Figure 2
Fittings and parameters of the oscillator OFF- and ON-drugs. (A) Fitting of cEP traces averaged across seven patients in Group 1 in OFF- and ON-drug states for each stimulation frequency by the function for an impulse forced damped oscillator. Both the ...

Oscillatory responses are damped by dopaminergic therapy

We then recorded cEPs to 5 Hz STN stimulation in the same patients from Group 1 after treatment with levodopa was recommenced (hereafter referred to as ON-drug state). This drug helps restore dopaminergic tone in Parkinson's disease, and, as is usually the case, the motor state of our patients improved in the ON-drug state (see Materials and methods section). The pattern of the cEP was similar to that OFF-drug, with the exception that successive waves reduced in amplitude faster in the ON-drug state. The ON-drug state grand average cEP was again well fitted by a damped oscillator function (r = 0.9, P < 0.00001, box in Fig. 2A). The undamped amplitude was the same (1.7 ± 0.1 µV) and the natural frequency of the damped oscillator fitting the cEP slightly lower (18.1 ± 0.1 Hz) than that in the OFF-drug state. Importantly, however, and consistent with the observation that successive cEP waves reduced in amplitude faster after levodopa, the damping factor was ~ 30% higher in the ON-drug state (0.18 ± 0.01, P = 0.001).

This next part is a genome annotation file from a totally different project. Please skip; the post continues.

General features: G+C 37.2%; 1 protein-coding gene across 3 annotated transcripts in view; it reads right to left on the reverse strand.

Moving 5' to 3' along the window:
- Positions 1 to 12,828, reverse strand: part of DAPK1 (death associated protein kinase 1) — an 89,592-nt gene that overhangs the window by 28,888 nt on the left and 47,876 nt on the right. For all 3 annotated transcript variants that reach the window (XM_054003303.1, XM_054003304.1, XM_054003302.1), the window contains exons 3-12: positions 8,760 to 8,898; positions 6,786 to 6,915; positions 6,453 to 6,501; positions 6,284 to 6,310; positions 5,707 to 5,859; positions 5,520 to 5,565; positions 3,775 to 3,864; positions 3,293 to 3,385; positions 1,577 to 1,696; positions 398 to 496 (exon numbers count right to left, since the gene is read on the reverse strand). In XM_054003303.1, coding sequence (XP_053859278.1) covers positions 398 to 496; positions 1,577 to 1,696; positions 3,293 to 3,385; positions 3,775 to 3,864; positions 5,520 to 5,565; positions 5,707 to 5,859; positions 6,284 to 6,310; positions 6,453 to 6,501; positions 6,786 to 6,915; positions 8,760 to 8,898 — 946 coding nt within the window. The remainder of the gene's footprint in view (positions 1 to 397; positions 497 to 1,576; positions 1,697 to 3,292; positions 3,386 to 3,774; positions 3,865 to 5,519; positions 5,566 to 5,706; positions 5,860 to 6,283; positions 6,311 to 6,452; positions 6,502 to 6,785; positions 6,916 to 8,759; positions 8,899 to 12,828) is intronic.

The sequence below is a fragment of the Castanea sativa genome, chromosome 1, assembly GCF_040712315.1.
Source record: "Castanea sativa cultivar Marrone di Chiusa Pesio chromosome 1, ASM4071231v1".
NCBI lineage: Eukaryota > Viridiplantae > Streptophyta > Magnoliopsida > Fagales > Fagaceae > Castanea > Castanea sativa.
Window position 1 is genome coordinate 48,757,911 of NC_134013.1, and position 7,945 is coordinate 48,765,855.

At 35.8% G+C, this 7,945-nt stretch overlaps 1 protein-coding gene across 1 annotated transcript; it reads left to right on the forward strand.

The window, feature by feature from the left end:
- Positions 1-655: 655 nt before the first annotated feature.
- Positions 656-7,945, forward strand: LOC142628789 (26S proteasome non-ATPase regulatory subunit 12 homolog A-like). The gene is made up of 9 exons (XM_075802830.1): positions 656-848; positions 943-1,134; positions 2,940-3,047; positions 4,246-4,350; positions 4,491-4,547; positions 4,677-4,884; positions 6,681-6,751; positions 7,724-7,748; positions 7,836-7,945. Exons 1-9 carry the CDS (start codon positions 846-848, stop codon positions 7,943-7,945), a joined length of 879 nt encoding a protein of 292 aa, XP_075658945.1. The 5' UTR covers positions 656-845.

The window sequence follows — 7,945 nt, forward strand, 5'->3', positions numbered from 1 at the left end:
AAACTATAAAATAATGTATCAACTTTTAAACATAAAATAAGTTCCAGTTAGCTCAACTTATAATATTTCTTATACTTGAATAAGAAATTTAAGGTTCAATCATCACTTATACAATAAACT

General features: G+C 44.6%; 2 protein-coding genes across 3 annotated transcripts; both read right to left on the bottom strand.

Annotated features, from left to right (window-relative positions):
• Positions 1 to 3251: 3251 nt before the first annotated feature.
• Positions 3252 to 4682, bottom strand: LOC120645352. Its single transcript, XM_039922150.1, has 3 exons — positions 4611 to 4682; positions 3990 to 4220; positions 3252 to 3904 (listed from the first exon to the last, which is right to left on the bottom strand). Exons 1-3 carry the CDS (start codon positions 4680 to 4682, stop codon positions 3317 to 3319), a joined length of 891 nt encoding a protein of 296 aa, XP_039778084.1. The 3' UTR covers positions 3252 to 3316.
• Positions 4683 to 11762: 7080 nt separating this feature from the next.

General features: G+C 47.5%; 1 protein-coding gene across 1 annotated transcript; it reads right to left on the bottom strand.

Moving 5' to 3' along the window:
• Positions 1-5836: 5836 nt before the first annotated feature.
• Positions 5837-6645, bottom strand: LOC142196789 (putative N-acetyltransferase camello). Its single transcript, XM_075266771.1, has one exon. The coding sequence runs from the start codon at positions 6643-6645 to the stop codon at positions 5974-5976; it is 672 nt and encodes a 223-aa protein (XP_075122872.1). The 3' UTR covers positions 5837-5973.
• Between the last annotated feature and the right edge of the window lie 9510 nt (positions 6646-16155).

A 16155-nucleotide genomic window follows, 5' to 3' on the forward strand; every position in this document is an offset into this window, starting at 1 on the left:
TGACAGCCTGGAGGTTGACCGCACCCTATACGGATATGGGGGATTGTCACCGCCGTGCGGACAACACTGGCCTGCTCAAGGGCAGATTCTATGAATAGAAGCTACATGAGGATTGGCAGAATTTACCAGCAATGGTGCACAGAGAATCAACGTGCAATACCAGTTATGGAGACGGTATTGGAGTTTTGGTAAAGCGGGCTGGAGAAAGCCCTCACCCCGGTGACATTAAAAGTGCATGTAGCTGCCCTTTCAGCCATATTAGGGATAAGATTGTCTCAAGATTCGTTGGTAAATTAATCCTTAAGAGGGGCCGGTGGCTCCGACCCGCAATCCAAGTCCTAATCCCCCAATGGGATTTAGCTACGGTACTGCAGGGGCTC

The above findings were corroborated in individual subjects (Fig. 2C). A damped oscillator function was fitted to the average cEPs to STN stimulation at 5 Hz OFF- and ON-drug from each subject. Fits in all cases were good (mean r = 0.78 ± 0.03, range 0.51–0.95, P < 0.00001). As above, the undamped amplitude did not differ between drug-states (2.1 ± 0.7 and 2.2 ± 0.8 µV ON and OFF-drugs, respectively; P = 0.733), and the natural frequency of the damped oscillator fitting the cEP was slightly lower ON- than OFF-drugs (20.7 ± 4.9 and 22.9 ± 4.4 Hz, respectively; P = 0.048). The damping factor was 64% higher ON-drugs (0.18 ± 0.05) than OFF-drugs (0.11 ± 0.04; P = 0.001).